The MXR Blue Box Octave Fuzz has been a unique and peculiar effect from its inception. The clean signal is taken and a two octave dropped square wave output is spewed out. You can control the blend with your guitar signal and volume of the effect with the two knobs – and that’s it. This effect is at its best with a strong line level signal or neck pickup, past the twelfth fret, for some really lo-fi bass lead sounds. The pedal is chaotic and wild and not one to be reigned in. It does not track chords or the high string very well and is known for its volume drop, even with the OUTPUT at 5 o’clock. So I tried to address these issues and make it even wilder.

This pedal is an original 1977 Script logo that came in for some upgrades. First, the pedal was true bypassed, indicating LED added, and a DC jack added. Then, I aimed to give the pedal a bit more of a volume boost. If you read about Blue Box mods, a common one is the ‘C11′ mod. This involves cutting the C11 capacitor off the board to give more of a boost at output. However each board is labelled differently so if you haven’t modded one before beware that the C11 does not apply to all Blue Boxes. This pedal didn’t even have markings for any capacitor but I was able to find a similar capacitor to bypass for the boost.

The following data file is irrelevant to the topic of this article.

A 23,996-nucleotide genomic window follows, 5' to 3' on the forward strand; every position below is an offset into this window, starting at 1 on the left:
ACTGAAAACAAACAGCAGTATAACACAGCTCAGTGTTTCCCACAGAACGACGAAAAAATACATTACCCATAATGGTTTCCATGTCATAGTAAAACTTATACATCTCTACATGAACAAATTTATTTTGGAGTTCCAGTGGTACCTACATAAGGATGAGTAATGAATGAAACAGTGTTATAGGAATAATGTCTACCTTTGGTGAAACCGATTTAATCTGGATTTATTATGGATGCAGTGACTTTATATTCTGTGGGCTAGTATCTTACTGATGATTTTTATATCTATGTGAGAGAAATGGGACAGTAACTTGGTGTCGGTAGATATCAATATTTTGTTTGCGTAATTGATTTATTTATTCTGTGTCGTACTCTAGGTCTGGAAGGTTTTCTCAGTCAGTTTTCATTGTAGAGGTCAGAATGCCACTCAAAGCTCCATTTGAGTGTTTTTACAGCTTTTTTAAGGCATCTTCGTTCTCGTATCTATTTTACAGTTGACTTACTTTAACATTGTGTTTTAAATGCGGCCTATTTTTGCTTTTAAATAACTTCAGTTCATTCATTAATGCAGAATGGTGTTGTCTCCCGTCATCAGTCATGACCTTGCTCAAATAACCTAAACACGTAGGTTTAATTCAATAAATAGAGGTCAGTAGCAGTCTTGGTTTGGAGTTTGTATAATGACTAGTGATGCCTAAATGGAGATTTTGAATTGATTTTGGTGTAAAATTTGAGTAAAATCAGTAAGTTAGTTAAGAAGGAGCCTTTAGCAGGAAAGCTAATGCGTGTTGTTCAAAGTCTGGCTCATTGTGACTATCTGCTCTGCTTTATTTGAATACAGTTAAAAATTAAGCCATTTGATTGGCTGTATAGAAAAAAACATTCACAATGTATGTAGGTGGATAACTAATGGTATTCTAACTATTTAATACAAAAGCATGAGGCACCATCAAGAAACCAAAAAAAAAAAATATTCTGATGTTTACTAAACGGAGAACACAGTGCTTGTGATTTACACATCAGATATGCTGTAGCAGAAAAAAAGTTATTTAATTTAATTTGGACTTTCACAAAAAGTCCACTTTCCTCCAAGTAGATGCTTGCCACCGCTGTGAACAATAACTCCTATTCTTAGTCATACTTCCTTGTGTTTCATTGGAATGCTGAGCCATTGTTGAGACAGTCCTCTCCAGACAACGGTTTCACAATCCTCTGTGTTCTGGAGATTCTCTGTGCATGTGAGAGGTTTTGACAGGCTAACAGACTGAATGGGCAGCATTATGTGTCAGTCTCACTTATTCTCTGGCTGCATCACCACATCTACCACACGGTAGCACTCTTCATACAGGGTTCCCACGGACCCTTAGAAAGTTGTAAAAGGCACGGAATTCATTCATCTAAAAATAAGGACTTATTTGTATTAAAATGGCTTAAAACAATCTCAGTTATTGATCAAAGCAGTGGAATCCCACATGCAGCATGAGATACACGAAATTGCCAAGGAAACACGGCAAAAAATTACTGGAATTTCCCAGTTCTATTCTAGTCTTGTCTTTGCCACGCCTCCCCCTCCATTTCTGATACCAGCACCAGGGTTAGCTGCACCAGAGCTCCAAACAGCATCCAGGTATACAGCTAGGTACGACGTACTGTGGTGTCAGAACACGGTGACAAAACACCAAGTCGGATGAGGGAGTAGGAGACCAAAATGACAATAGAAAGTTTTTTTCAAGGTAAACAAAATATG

But finally, the owner of this Blue Box wanted it to be extreme so I went about finding some mods and circuit bends for a unique effect. This included a switch to select between one octave or two octaves down. The other small toggle on the face is a gated fuzz sound – an almost square wave tremolo that chops up the -2 octave drop. The top toggle is a big volume fuzz boost that bypasses the octave divider and provides a really nice fuzz sound that pushes the amp’s preamp for a great overdrive/fuzz sound.

If the pedal was wild before, I think it can now be called extreme…

Below is a demo from Dunlop showing the sounds of a stock Blue Box if you haven’t heard one before:


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